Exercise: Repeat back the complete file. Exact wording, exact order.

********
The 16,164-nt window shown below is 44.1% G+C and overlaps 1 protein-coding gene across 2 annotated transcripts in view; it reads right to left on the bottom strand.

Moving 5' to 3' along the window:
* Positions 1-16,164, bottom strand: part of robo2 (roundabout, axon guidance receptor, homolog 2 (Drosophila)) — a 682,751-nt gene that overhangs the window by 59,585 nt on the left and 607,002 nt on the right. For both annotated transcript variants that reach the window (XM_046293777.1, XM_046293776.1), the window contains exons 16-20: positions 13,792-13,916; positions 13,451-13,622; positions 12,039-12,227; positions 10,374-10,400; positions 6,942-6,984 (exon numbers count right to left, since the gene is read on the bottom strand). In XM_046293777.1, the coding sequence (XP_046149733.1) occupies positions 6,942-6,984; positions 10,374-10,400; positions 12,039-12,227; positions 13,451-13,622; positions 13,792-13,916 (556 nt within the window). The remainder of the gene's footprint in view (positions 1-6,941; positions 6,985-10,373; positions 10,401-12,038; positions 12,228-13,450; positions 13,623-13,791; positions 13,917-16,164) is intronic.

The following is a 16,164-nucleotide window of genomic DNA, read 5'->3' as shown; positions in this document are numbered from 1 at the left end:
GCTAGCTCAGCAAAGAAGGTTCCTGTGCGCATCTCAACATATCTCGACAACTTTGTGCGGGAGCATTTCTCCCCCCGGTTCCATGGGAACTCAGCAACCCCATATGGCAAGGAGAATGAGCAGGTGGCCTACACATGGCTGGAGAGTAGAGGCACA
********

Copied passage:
The 16,164-nt window shown below is 44.1% G+C and overlaps 1 protein-coding gene across 2 annotated transcripts in view; it reads right to left on the bottom strand.

Moving 5' to 3' along the window:
* Positions 1-16,164, bottom strand: part of robo2 (roundabout, axon guidance receptor, homolog 2 (Drosophila)) — a 682,751-nt gene that overhangs the window by 59,585 nt on the left and 607,002 nt on the right. For both annotated transcript variants that reach the window (XM_046293777.1, XM_046293776.1), the window contains exons 16-20: positions 13,792-13,916; positions 13,451-13,622; positions 12,039-12,227; positions 10,374-10,400; positions 6,942-6,984 (exon numbers count right to left, since the gene is read on the bottom strand). In XM_046293777.1, the coding sequence (XP_046149733.1) occupies positions 6,942-6,984; positions 10,374-10,400; positions 12,039-12,227; positions 13,451-13,622; positions 13,792-13,916 (556 nt within the window). The remainder of the gene's footprint in view (positions 1-6,941; positions 6,985-10,373; positions 10,401-12,038; positions 12,228-13,450; positions 13,623-13,791; positions 13,917-16,164) is intronic.

The following is a 16,164-nucleotide window of genomic DNA, read 5'->3' as shown; positions in this document are numbered from 1 at the left end:
GCTAGCTCAGCAAAGAAGGTTCCTGTGCGCATCTCAACATATCTCGACAACTTTGTGCGGGAGCATTTCTCCCCCCGGTTCCATGGGAACTCAGCAACCCCATATGGCAAGGAGAATGAGCAGGTGGCCTACACATGGCTGGAGAGTAGAGGCACA